Lipases are a minor but significant enzyme secretion. Partial digestion of fat occurs in the adult stomach and preliminary digestion of triacylglycerols aids the action of pancreatic lipases. These enzymes are particularly important in infants with respect to breakdown of milk fat, 30-60% of which is lipolyzed in the gastric lumen. Gastric lipases are glycoproteins with molecular weights of about 45 000. Lipase secretion is highest in the body and fundus and very low in the antrum. Secretory granules containing lipases are located in peptic cells, particularly in the fundic mucosa. Gastric lipases have a broad pH optimum (2.5-7.0); they are stable down to pH 1.5 and therefore survive in the stomach's acidic environment and will be active during feeding when the gastric pH rises to around 5.0. Secretion of gastric lipase is coupled with pepsin secretion by peptic cells in response to pentagastrin (a functional analoge of gastrin). Lipase secretion from isolated human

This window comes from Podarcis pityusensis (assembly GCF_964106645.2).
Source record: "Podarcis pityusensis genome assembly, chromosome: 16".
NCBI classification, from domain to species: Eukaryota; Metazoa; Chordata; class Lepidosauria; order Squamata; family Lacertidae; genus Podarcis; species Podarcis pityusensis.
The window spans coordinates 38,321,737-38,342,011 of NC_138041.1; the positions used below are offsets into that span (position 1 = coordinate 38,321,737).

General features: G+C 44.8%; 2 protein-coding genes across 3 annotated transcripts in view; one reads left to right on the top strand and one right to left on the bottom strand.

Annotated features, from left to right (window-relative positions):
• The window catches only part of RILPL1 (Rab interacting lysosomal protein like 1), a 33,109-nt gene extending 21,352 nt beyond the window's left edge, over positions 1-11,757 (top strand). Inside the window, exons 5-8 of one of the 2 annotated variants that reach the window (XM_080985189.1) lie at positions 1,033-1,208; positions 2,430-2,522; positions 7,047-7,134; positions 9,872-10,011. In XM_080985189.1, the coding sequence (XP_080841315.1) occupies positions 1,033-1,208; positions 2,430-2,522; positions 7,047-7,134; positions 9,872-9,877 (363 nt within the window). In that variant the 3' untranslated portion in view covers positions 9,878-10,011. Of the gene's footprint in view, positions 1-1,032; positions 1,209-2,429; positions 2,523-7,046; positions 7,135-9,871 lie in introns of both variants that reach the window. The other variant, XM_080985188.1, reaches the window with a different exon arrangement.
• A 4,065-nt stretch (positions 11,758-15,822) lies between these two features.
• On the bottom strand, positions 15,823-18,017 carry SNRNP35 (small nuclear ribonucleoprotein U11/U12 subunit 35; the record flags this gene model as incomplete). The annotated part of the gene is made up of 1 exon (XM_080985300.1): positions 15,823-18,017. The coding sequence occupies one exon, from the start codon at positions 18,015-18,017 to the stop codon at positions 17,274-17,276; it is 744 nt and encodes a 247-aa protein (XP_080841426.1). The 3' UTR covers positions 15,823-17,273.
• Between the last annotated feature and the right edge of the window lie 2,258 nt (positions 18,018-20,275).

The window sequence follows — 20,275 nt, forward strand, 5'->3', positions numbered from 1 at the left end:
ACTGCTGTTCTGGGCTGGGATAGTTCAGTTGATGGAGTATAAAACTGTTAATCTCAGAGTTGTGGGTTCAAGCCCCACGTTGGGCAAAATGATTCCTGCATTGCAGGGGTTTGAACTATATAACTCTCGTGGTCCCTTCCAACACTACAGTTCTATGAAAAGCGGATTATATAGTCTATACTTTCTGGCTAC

Table 2 Composition of gastric juice
Mucus (salivary and gastric) Lipases (E.C.220.127.116.11) Pepsins 1-6 (E.C.18.104.22.168) Urea
Intrinsic factor and haptocorrin H2O
Salivary amylase aOnly present when secreted into the mucous layer; once out in the lumen will react with H+ to form H2CO3 which can decompose to H2O + CO2.
gastric glands is stimulated by cholecystokinin (CCK) and carbachol but histamine has no effect. In the dog secretin and prostaglandin E2 stimulate lipase secretion. There is also a feedback loop in gastric lipase secretion: release of long-chain fatty acids from triacylglycerols by lipases stimulates CCK secretion, which in turn stimulates the secretion of pancreatic and gastric lipases.
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